Five ethnic minority Christian families from the Central Highlands of Vietnam, who were forcibly evicted from their homes earlier this year, have been able to resettle with the help of Vietnamese authorities, Christian Solidarity Worldwide (CSW) has learned.
The families converted to Christianity in early 2012. In January 2013, unknown assailants began to attack the families’ property. Over the next three months, the attackers damaged buildings and farmland and destroyed crops and livestock, as well as beating several family members. Sources close to the families say the aim of these attacks was to pressure the families to recant their faith. Finally, the families were forced to escape into the forests.
The Christians sent several petitions to the authorities during the period of the attacks but received no response. After they fled, their case was raised by local and national advocates, including a Protestant Christian leader who was granted meetings with various officials at the local and provincial level. The authorities felt that they could not guarantee the safety of the families if they returned to their own village, but found land for the families in a different village in the same district. They also provided resettlement support, promised compensation, and allowed the Protestant Christian leader to visit them freely.
If this outcome sets a precedent, it could prevent violations against new converts, as would-be perpetrators get the message that freedom of religion or belief is a protected right in Vietnam.
Earlier this month, CSW received reports of two ethnic minority families in the north west who have been summoned for interrogation by police three times since converting to Protestant Christianity in March 2013. On one occasion, a husband and wife were called in for interrogation together and were strongly pressured to leave their religion and recant. When they refused to do so, the police officers beat them. The woman was beaten particularly severely. She reported being hit on the face and head more than ten times. The blows to her face drew blood. At this point, the police released her and sent her home.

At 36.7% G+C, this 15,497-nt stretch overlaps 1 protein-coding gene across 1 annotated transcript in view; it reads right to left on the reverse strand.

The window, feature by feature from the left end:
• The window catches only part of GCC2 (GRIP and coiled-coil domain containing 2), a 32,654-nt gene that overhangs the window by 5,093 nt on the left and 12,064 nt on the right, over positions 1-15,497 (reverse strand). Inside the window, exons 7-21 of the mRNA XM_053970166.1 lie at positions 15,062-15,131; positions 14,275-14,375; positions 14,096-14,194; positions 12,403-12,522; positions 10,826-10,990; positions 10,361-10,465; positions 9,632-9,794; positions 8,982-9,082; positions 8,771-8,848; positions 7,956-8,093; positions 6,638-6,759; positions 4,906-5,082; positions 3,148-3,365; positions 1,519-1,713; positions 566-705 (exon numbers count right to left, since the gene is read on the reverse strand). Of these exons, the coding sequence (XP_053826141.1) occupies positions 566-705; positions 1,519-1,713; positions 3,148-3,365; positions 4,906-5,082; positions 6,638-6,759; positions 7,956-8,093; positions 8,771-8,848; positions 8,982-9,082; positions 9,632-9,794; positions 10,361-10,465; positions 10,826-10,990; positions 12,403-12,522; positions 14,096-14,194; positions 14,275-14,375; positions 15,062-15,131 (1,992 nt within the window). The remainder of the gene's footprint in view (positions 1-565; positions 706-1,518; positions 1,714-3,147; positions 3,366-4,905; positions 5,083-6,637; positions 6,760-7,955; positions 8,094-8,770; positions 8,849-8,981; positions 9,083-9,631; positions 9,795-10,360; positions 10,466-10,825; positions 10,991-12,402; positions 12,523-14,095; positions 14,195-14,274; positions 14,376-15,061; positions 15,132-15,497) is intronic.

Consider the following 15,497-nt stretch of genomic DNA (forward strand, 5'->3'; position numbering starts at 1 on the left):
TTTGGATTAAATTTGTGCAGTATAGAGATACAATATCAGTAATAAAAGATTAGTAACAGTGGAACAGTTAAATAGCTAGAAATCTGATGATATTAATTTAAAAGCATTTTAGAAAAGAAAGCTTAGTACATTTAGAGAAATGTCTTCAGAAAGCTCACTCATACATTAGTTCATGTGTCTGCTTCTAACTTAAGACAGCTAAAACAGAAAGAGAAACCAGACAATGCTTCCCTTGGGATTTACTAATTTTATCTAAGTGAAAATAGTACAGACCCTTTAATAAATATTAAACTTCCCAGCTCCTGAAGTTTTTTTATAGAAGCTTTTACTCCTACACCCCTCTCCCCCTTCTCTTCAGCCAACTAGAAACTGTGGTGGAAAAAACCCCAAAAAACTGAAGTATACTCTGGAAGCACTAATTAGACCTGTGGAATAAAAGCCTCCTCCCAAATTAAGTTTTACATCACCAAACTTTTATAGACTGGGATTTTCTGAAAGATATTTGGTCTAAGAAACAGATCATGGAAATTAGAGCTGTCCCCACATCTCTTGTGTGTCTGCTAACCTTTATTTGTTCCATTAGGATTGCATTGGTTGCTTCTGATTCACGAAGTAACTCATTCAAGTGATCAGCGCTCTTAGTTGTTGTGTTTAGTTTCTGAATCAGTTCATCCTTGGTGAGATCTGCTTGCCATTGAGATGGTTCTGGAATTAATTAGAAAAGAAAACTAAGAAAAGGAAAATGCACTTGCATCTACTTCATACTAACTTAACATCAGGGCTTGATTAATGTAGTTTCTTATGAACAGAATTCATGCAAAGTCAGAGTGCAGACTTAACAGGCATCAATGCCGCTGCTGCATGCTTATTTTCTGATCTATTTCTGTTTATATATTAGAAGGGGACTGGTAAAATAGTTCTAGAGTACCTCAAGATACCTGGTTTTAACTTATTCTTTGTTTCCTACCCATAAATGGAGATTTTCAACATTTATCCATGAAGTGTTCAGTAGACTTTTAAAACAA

CSW’s Chief Executive Mervyn Thomas said, “We warmly welcome the Vietnamese authorities’ efforts to resettle these Christian families and their concern for their safety and well-being. At the same time, we call on the government to take measures to prosecute state and non-state actors who are found to have violated the rights of religious minorities and discriminated against families and individuals on the basis of their religious beliefs. We sincerely hope that the authorities’ decision to listen to and work with the victims in this case will set a precedent for the treatment of victims of religious freedom violations.”
For further information or to arrange interviews please contact Kiri Kankhwende, Press Officer at Christian Solidarity Worldwide on +44 (0)20 8329 0045 / +44 (0) 78 2332 9663, email email@example.com or visit www.csw.org.uk.
Christian Solidarity Worldwide (CSW) is a Christian organisation working for religious freedom through advocacy and human rights, in the pursuit of justice.